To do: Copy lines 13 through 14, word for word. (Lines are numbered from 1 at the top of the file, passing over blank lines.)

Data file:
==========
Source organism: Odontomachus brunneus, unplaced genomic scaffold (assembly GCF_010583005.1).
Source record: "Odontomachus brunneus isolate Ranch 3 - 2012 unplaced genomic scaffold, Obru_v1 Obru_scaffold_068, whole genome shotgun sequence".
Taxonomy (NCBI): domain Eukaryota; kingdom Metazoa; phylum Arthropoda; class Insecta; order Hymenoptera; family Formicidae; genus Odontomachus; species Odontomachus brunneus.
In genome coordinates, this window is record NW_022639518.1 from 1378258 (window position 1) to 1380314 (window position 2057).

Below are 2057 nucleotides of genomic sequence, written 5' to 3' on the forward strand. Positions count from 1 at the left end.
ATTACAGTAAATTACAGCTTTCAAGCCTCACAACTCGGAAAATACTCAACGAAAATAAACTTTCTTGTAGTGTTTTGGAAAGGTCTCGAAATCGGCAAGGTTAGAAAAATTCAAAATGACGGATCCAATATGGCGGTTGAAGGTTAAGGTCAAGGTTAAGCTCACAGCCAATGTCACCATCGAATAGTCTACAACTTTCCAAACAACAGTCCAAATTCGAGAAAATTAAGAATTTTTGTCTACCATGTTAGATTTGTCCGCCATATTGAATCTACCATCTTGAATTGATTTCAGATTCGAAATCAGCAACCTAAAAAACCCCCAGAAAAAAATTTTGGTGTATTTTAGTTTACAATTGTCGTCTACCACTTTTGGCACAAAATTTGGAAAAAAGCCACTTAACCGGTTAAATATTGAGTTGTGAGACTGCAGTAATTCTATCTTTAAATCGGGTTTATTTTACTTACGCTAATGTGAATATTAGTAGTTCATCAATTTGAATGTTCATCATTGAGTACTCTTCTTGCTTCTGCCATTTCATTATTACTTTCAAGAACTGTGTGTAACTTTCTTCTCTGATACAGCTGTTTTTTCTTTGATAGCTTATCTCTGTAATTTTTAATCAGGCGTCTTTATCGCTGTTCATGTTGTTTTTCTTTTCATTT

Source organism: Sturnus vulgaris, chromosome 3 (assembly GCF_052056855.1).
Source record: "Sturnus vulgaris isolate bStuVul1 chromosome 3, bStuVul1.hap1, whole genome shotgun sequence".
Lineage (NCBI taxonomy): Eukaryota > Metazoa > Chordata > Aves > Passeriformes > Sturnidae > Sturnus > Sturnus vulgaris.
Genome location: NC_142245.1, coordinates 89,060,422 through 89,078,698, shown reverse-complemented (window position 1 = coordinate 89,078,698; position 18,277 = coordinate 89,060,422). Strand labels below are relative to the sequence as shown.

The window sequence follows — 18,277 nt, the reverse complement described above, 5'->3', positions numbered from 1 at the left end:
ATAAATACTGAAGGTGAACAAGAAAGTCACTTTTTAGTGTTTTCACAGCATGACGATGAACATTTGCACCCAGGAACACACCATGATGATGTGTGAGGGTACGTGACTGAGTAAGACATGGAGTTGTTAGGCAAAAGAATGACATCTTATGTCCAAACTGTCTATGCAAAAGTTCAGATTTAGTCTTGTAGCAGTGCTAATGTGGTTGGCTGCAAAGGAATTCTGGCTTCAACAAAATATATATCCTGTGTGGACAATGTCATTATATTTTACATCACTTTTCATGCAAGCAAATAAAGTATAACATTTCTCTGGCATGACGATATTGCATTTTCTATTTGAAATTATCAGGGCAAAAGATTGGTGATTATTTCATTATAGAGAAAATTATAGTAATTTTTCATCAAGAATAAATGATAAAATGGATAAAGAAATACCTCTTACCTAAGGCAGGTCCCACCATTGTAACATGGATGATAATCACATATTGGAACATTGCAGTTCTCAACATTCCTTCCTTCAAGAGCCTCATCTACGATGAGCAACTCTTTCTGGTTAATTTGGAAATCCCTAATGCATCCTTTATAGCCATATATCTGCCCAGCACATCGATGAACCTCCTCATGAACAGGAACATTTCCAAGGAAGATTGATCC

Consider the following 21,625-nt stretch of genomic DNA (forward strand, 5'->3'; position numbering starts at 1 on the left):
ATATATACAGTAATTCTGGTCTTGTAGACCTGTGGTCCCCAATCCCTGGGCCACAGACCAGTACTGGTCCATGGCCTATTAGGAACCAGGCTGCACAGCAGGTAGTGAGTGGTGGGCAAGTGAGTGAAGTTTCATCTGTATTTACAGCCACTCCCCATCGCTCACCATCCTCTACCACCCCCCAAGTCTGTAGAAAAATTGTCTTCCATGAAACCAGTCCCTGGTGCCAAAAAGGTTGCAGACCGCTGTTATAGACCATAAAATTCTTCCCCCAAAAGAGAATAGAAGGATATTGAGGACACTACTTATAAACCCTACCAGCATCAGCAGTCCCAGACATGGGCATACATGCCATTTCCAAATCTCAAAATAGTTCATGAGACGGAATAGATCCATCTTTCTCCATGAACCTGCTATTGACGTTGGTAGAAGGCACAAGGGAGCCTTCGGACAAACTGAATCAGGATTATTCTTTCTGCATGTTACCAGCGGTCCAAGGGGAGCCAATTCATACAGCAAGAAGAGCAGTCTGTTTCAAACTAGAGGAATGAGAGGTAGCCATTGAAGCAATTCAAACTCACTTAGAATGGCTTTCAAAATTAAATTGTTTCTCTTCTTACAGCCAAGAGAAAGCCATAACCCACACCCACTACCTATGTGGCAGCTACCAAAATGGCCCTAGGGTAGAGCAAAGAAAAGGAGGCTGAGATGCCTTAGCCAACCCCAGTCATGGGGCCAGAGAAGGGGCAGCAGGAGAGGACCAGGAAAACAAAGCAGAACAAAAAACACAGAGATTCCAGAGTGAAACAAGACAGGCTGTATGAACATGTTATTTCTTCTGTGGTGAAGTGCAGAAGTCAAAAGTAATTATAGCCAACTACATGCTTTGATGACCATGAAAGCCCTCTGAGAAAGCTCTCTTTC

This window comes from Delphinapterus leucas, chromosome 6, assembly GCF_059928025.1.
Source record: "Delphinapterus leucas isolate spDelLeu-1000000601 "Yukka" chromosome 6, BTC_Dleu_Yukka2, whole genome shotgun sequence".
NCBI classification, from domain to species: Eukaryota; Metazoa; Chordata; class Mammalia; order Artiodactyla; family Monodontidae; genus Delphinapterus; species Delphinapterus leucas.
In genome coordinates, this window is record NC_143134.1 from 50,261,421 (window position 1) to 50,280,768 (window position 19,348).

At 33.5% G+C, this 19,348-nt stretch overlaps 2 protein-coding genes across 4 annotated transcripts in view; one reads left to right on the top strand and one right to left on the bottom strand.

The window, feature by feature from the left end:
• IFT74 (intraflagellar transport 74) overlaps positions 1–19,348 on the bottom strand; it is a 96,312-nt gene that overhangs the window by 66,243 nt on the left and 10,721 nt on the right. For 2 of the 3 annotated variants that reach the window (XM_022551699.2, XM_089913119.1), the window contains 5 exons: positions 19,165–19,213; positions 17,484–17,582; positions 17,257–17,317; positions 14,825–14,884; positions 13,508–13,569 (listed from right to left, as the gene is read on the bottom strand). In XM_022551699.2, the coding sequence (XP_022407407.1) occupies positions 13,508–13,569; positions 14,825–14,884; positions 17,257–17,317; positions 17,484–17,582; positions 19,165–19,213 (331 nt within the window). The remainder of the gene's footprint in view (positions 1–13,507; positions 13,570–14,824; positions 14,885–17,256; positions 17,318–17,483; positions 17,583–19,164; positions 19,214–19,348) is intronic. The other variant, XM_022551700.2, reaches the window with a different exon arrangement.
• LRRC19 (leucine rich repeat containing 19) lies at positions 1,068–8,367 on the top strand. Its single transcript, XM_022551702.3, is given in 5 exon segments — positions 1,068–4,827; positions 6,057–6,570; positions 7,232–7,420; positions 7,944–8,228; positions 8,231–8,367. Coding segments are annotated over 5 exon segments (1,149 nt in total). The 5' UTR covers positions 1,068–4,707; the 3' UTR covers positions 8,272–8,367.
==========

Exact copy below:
Consider the following 21,625-nt stretch of genomic DNA (forward strand, 5'->3'; position numbering starts at 1 on the left):
ATATATACAGTAATTCTGGTCTTGTAGACCTGTGGTCCCCAATCCCTGGGCCACAGACCAGTACTGGTCCATGGCCTATTAGGAACCAGGCTGCACAGCAGGTAGTGAGTGGTGGGCAAGTGAGTGAAGTTTCATCTGTATTTACAGCCACTCCCCATCGCTCACCATCCTCTACCACCCCCCAAGTCTGTAGAAAAATTGTCTTCCATGAAACCAGTCCCTGGTGCCAAAAAGGTTGCAGACCGCTGTTATAGACCATAAAATTCTTCCCCCAAAAGAGAATAGAAGGATATTGAGGACACTACTTATAAACCCTACCAGCATCAGCAGTCCCAGACATGGGCATACATGCCATTTCCAAATCTCAAAATAGTTCATGAGACGGAATAGATCCATCTTTCTCCATGAACCTGCTATTGACGTTGGTAGAAGGCACAAGGGAGCCTTCGGACAAACTGAATCAGGATTATTCTTTCTGCATGTTACCAGCGGTCCAAGGGGAGCCAATTCATACAGCAAGAAGAGCAGTCTGTTTCAAACTAGAGGAATGAGAGGTAGCCATTGAAGCAATTCAAACTCACTTAGAATGGCTTTCAAAATTAAATTGTTTCTCTTCTTACAGCCAAGAGAAAGCCATAACCCACACCCACTACCTATGTGGCAGCTACCAAAATGGCCCTAGGGTAGAGCAAAGAAAAGGAGGCTGAGATGCCTTAGCCAACCCCAGTCATGGGGCCAGAGAAGGGGCAGCAGGAGAGGACCAGGAAAACAAAGCAGAACAAAAAACACAGAGATTCCAGAGTGAAACAAGACAGGCTGTATGAACATGTTATTTCTTCTGTGGTGAAGTGCAGAAGTCAAAAGTAATTATAGCCAACTACATGCTTTGATGACCATGAAAGCCCTCTGAGAAAGCTCTCTTTC